Based on Hydroid REMUS 600 (Lightweight)
Dimensions: 12‐3/4” diameter, 11‐1/2’ long / Weight: 600 lbs in air
Operating Depth: 5m‐300m (Search to 3 m)
MK 18 Mod 2 Swordfish UUV – navaldrones.com
Dynamic Focus Side Look Sonar (SLS)
Neil Brown Conductivity & Temperature Sensor (CT)
WET Labs Beam Attenuation Meter (BAM) Optical Sensor
Imagenex 852 Pencil Beam Sonar (Obstacle Avoidance)
WET Labs ECO FLNTU (Fluorometer & Turbidity measurement)
Long baseline (LBL) Acoustic (via Ranger)
Freewave Radio Modem (via Gateway Buoy)
Up/Down looking Acoustic Doppler Current Profiler (ADCP)
Doppler Velocity Log (DVL)
Kearfott Inertial Navigation Unit (INS)
- Body Type: Torpedo
- Size (LxWxH): 3.93m x 0.66m x 0.66m
- Body Size (LxWxH): 3.93m x 0.32m x 0.32m
- Hull Material: Aluminum
- Weight: 282.00kg
- Maximum Depth: 600.00 m
- Dynamic Buoyancy: No
- Self-Righting: Yes
- Obstacle Avoidance: No
- Endurance (nominal load): Information not available
- Manufacturer Website: Link
MK 18 Mod 2 Swordfish UUV – navaldrones.com
RQ-20A Puma AE
Navy Petty Officer 3rd Class Neil Wierboski prepares an unmamned aerial vehicle for launch aboard Mark VI patrol boats during training conducted by the Coastal Riverine Group 1 Training and Evaluation Unit in the Pacific Ocean, May 9, 2018. Wierboski is assigned to Coastal Riverine Squadron 3.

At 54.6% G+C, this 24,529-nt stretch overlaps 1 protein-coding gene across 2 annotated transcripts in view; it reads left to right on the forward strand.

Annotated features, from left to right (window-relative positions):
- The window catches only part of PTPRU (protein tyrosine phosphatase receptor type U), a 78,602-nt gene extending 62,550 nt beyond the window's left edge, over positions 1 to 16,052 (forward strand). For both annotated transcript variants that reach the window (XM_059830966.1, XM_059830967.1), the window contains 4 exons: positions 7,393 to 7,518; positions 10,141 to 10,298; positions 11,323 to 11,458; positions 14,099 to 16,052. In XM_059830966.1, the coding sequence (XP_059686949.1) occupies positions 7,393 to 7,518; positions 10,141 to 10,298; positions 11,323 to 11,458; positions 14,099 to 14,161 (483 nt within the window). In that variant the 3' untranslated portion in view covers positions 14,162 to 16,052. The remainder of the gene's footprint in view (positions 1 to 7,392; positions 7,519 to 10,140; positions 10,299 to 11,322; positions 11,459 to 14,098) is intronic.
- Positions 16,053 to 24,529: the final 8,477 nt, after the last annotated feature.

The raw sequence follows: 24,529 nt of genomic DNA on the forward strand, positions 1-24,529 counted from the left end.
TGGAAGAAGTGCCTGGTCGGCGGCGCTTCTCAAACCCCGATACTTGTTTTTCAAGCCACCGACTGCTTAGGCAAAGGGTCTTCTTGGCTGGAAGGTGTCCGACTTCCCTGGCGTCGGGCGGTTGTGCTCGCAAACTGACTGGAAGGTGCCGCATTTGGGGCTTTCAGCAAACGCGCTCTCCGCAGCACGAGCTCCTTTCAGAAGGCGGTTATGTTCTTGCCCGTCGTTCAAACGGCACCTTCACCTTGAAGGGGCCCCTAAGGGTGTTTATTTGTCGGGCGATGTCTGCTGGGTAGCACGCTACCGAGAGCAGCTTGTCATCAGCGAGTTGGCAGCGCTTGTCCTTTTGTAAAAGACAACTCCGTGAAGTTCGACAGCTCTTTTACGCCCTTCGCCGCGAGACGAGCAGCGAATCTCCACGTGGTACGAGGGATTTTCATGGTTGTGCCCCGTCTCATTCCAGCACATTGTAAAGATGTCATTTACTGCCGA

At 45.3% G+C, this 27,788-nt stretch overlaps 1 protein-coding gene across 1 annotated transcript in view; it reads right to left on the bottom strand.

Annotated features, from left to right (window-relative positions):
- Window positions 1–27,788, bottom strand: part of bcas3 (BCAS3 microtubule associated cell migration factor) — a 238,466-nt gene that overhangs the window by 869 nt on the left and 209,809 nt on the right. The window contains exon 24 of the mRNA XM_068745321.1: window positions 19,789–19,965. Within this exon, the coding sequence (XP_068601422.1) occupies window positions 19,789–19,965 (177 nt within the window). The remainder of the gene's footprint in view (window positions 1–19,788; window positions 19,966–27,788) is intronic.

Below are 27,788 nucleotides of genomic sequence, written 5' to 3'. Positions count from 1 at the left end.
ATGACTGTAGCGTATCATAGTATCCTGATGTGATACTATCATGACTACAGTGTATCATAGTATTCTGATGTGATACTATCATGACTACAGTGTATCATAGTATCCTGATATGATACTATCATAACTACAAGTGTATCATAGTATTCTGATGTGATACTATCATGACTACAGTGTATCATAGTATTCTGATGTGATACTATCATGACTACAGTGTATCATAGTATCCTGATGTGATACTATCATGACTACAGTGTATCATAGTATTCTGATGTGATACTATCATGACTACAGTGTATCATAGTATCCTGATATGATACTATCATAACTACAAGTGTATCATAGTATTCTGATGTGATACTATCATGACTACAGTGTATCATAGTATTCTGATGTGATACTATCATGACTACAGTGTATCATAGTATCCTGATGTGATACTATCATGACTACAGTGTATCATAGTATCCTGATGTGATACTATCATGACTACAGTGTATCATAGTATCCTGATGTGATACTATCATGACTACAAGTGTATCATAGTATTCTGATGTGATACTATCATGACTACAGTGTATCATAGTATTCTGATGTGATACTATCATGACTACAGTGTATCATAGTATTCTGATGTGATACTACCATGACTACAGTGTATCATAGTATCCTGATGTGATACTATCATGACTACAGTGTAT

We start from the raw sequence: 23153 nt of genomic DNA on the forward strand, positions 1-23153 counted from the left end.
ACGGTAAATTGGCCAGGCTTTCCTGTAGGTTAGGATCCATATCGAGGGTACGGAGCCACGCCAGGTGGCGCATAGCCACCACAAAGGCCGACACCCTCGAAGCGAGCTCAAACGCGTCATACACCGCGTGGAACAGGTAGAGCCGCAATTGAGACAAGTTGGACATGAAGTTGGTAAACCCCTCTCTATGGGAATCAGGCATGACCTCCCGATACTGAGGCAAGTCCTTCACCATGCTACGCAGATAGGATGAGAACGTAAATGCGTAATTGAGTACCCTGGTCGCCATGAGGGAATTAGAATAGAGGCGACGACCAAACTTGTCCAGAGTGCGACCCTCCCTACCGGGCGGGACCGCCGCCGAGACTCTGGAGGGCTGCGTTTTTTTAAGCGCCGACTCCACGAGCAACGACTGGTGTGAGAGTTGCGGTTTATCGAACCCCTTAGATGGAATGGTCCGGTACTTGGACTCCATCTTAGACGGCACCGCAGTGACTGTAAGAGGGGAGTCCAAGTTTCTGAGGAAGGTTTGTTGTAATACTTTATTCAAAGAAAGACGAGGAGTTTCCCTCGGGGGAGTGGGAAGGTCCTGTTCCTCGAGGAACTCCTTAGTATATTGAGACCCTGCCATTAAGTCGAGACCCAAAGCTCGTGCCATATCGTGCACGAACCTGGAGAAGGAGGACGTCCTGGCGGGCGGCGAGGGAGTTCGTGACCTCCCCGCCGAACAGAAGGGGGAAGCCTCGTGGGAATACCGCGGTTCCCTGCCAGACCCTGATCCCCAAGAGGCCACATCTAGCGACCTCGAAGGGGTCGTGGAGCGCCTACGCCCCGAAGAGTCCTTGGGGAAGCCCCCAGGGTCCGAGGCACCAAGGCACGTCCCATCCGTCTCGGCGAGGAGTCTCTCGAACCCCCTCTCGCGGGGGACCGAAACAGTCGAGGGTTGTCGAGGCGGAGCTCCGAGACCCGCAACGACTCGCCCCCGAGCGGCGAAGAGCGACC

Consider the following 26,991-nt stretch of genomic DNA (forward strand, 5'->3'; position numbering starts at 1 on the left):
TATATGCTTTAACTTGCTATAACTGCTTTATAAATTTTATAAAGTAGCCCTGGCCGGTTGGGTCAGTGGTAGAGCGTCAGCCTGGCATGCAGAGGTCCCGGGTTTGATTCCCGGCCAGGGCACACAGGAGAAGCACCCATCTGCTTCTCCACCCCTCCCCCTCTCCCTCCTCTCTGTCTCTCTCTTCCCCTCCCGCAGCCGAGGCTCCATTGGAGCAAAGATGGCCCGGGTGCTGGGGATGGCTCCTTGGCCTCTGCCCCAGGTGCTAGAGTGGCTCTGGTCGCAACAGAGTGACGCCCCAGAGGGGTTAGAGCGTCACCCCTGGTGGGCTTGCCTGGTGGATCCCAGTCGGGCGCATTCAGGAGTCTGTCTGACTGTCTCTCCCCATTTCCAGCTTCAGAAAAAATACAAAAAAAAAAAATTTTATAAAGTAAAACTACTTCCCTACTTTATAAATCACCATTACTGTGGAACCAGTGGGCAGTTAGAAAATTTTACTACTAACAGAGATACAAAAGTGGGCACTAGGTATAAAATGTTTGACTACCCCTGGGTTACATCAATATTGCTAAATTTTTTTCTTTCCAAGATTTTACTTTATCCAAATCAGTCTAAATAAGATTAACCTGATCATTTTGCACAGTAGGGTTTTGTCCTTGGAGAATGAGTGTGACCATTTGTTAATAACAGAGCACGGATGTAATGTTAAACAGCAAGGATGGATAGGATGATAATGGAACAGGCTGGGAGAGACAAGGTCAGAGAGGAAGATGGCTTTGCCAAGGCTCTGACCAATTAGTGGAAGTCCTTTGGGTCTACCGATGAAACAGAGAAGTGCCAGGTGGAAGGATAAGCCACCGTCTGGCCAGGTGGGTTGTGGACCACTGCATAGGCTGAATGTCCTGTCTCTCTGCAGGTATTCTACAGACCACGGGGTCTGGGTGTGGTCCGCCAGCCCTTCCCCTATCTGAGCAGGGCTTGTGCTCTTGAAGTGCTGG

The Aqua Puma All Environment (AE) RQ-20A is a small tactical, hand-launched UAS produced by AeroVironment, Inc. and marinized for use by the United State Marine Corps and Naval Special Warfare. Puma is an acronym for “Pointer Upgraded Mission Ability,” indicating the vehicle’s derivation from the Pointer. The electrically-powered RQ-20A carries stabilized electro-optical and infrared cameras, an 860 nanometer laser illuminator and has a maximum flight time of two hours and ceiling of 10,000 feet. The Puma’s Ground Control Station (GCS) has a communications range of 20 km and is common with the smaller Wasp and Raven RQ-11 UAS. AeroVironment’s Digital Data Link (DDL) gives the Puma encrypted, beyond-line-of-sight voice, video, data, and text communication capabilities. The aircraft can use GPS to automatically land within 25 meters of a chosen spot, including on the water. Source navaldrones.com
|Payloads||Gimbaled payload, 360 degree continuous pan, +10 to -90 degrees tilt, stabilized EO, IR camera, and IR Illuminator all in one modular payload|
|Endurance||3+ hours with an LE battery|
|Operating Altitude (Typ.)||500 ft (152 m) AGL|
|Wing Span||9.2 ft (2.8 m)|
|Length||4.6 ft (1.4 m)|
|Weight||14 lbs (6.3 kg)|
|GCS||Common GCS with Raven® and Wasp® AE|
|Launch Method||Hand-launched, rail launch (optional)|
|Recovery Method||Autonomous or manual deep-stall lan|
Design and features
MK VI patrol boat is a modification of the 780 Archangel Class patrol boat, which was also built by SBI. The boat is designed to decrease Total Ownership Cost (TOC) and manpower. Its aluminium hull is enhanced for performance, fuel efficiency, easy maintenance and firepower.